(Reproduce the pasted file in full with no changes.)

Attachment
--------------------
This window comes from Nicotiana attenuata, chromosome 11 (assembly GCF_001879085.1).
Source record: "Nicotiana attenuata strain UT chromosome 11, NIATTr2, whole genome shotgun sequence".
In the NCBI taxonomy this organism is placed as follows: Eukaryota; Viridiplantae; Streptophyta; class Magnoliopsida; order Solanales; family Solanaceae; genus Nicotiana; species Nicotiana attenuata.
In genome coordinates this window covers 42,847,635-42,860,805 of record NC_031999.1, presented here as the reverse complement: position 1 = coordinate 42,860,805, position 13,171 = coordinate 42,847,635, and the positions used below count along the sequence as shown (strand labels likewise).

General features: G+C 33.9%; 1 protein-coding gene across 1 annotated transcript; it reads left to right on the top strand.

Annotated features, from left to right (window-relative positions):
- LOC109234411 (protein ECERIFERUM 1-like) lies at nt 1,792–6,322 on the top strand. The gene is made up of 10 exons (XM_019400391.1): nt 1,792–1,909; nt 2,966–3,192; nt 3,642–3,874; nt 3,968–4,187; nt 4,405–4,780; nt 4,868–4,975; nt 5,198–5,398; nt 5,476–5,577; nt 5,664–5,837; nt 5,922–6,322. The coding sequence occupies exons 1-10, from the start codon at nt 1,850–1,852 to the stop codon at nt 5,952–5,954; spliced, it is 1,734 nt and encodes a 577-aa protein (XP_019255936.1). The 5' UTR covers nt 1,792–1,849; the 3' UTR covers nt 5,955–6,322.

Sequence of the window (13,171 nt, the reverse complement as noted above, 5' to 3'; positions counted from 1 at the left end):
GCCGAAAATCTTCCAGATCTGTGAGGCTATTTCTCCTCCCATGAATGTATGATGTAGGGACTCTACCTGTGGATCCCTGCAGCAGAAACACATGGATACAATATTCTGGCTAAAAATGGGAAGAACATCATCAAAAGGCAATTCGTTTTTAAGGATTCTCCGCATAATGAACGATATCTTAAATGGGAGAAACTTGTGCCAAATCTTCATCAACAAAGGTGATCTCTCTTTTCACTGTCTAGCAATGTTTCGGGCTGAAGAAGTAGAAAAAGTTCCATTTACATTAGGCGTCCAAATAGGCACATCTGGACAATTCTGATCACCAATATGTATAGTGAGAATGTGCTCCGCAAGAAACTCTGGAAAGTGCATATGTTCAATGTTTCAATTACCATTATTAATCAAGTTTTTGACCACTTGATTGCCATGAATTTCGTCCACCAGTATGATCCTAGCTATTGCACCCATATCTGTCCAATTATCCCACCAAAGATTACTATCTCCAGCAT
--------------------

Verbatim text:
This window comes from Nicotiana attenuata, chromosome 11 (assembly GCF_001879085.1).
Source record: "Nicotiana attenuata strain UT chromosome 11, NIATTr2, whole genome shotgun sequence".
In the NCBI taxonomy this organism is placed as follows: Eukaryota; Viridiplantae; Streptophyta; class Magnoliopsida; order Solanales; family Solanaceae; genus Nicotiana; species Nicotiana attenuata.
In genome coordinates this window covers 42,847,635-42,860,805 of record NC_031999.1, presented here as the reverse complement: position 1 = coordinate 42,860,805, position 13,171 = coordinate 42,847,635, and the positions used below count along the sequence as shown (strand labels likewise).

General features: G+C 33.9%; 1 protein-coding gene across 1 annotated transcript; it reads left to right on the top strand.

Annotated features, from left to right (window-relative positions):
- LOC109234411 (protein ECERIFERUM 1-like) lies at nt 1,792–6,322 on the top strand. The gene is made up of 10 exons (XM_019400391.1): nt 1,792–1,909; nt 2,966–3,192; nt 3,642–3,874; nt 3,968–4,187; nt 4,405–4,780; nt 4,868–4,975; nt 5,198–5,398; nt 5,476–5,577; nt 5,664–5,837; nt 5,922–6,322. The coding sequence occupies exons 1-10, from the start codon at nt 1,850–1,852 to the stop codon at nt 5,952–5,954; spliced, it is 1,734 nt and encodes a 577-aa protein (XP_019255936.1). The 5' UTR covers nt 1,792–1,849; the 3' UTR covers nt 5,955–6,322.

Sequence of the window (13,171 nt, the reverse complement as noted above, 5' to 3'; positions counted from 1 at the left end):
GCCGAAAATCTTCCAGATCTGTGAGGCTATTTCTCCTCCCATGAATGTATGATGTAGGGACTCTACCTGTGGATCCCTGCAGCAGAAACACATGGATACAATATTCTGGCTAAAAATGGGAAGAACATCATCAAAAGGCAATTCGTTTTTAAGGATTCTCCGCATAATGAACGATATCTTAAATGGGAGAAACTTGTGCCAAATCTTCATCAACAAAGGTGATCTCTCTTTTCACTGTCTAGCAATGTTTCGGGCTGAAGAAGTAGAAAAAGTTCCATTTACATTAGGCGTCCAAATAGGCACATCTGGACAATTCTGATCACCAATATGTATAGTGAGAATGTGCTCCGCAAGAAACTCTGGAAAGTGCATATGTTCAATGTTTCAATTACCATTATTAATCAAGTTTTTGACCACTTGATTGCCATGAATTTCGTCCACCAGTATGATCCTAGCTATTGCACCCATATCTGTCCAATTATCCCACCAAAGATTACTATCTCCAGCAT